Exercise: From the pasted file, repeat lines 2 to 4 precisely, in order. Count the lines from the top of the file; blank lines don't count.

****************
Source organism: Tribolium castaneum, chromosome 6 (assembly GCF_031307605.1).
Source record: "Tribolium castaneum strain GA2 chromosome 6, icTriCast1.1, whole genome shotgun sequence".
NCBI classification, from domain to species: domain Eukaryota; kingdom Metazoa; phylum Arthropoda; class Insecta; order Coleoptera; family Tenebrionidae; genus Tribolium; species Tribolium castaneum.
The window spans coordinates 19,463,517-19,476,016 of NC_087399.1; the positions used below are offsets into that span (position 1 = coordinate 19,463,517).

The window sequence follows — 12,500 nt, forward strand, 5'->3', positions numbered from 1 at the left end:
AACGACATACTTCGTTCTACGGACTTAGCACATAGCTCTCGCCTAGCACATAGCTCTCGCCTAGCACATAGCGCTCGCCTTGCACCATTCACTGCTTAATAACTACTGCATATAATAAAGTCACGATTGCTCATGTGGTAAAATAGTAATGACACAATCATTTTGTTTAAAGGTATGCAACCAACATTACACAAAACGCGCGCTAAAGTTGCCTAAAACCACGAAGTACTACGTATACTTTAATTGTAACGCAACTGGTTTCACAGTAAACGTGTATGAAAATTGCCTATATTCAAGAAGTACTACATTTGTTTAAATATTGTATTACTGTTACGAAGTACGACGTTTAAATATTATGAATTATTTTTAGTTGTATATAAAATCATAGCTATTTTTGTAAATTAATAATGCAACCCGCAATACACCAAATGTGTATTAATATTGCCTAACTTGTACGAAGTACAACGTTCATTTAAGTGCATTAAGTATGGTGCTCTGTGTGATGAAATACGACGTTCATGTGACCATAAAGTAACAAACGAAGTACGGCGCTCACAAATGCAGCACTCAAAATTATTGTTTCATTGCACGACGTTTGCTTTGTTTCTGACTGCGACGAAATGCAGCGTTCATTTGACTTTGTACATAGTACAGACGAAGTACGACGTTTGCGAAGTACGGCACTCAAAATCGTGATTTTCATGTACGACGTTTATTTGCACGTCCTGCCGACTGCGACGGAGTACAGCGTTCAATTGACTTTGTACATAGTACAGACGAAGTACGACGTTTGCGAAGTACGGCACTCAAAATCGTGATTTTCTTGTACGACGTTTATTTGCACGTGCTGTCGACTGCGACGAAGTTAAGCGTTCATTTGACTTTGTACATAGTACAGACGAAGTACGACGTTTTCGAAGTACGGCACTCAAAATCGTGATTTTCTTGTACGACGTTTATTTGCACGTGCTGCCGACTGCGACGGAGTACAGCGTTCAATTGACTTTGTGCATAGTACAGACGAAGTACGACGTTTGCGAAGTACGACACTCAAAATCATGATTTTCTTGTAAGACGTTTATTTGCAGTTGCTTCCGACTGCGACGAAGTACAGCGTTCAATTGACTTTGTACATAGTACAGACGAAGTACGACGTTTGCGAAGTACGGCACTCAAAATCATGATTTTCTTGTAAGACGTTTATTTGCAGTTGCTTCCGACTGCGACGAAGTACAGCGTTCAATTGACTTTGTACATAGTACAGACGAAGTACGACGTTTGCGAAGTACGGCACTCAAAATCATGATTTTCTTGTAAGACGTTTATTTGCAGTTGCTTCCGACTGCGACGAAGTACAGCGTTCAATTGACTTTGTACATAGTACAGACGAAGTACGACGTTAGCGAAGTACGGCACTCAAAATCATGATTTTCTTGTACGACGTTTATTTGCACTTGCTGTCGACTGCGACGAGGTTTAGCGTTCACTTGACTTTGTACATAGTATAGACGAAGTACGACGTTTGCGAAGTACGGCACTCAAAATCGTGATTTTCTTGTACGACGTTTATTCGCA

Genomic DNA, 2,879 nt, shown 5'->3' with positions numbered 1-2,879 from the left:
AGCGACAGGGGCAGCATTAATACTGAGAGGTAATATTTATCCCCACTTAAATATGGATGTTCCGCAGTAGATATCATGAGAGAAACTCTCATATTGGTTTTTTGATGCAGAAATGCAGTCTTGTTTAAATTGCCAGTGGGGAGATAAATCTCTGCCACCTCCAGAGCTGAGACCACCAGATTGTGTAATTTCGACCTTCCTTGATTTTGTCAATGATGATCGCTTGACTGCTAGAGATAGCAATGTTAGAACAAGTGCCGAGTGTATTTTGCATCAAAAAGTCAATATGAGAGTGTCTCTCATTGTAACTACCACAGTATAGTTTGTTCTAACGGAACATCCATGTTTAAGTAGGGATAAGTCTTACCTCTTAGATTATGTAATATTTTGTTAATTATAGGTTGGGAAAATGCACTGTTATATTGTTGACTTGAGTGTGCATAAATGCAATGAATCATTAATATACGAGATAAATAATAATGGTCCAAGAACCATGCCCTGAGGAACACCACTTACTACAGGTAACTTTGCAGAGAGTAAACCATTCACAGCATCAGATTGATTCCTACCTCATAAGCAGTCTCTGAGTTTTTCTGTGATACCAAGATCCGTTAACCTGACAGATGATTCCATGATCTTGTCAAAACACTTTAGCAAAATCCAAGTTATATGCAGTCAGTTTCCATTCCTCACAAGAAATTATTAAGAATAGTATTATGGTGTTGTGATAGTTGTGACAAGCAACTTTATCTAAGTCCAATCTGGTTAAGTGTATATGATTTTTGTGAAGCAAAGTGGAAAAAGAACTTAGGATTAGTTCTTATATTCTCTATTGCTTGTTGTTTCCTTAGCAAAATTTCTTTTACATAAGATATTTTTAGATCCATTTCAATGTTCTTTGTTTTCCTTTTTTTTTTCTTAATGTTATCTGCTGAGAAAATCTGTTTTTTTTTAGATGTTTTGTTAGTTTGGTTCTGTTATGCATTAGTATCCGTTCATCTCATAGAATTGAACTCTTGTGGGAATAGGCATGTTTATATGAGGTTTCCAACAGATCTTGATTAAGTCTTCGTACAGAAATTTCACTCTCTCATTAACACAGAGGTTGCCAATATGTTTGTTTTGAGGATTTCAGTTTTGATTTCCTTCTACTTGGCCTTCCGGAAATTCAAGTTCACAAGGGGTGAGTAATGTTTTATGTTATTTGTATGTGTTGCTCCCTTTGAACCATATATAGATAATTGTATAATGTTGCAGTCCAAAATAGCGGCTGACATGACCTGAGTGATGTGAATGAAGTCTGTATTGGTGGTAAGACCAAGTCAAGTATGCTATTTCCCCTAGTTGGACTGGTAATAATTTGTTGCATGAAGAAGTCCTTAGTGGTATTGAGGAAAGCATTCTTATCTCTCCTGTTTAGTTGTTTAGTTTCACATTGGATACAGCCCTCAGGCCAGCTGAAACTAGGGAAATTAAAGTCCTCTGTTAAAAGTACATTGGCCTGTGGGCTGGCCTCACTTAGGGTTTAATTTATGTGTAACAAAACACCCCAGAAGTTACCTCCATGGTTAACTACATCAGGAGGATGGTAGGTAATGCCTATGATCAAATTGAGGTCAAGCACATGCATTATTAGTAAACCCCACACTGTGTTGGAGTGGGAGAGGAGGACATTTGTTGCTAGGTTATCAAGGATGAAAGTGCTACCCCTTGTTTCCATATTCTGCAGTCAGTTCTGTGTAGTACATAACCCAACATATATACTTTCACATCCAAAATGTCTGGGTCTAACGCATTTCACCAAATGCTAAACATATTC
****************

Source record: "Tribolium castaneum strain GA2 chromosome 6, icTriCast1.1, whole genome shotgun sequence".
NCBI classification, from domain to species: domain Eukaryota; kingdom Metazoa; phylum Arthropoda; class Insecta; order Coleoptera; family Tenebrionidae; genus Tribolium; species Tribolium castaneum.
The window spans coordinates 19,463,517-19,476,016 of NC_087399.1; the positions used below are offsets into that span (position 1 = coordinate 19,463,517).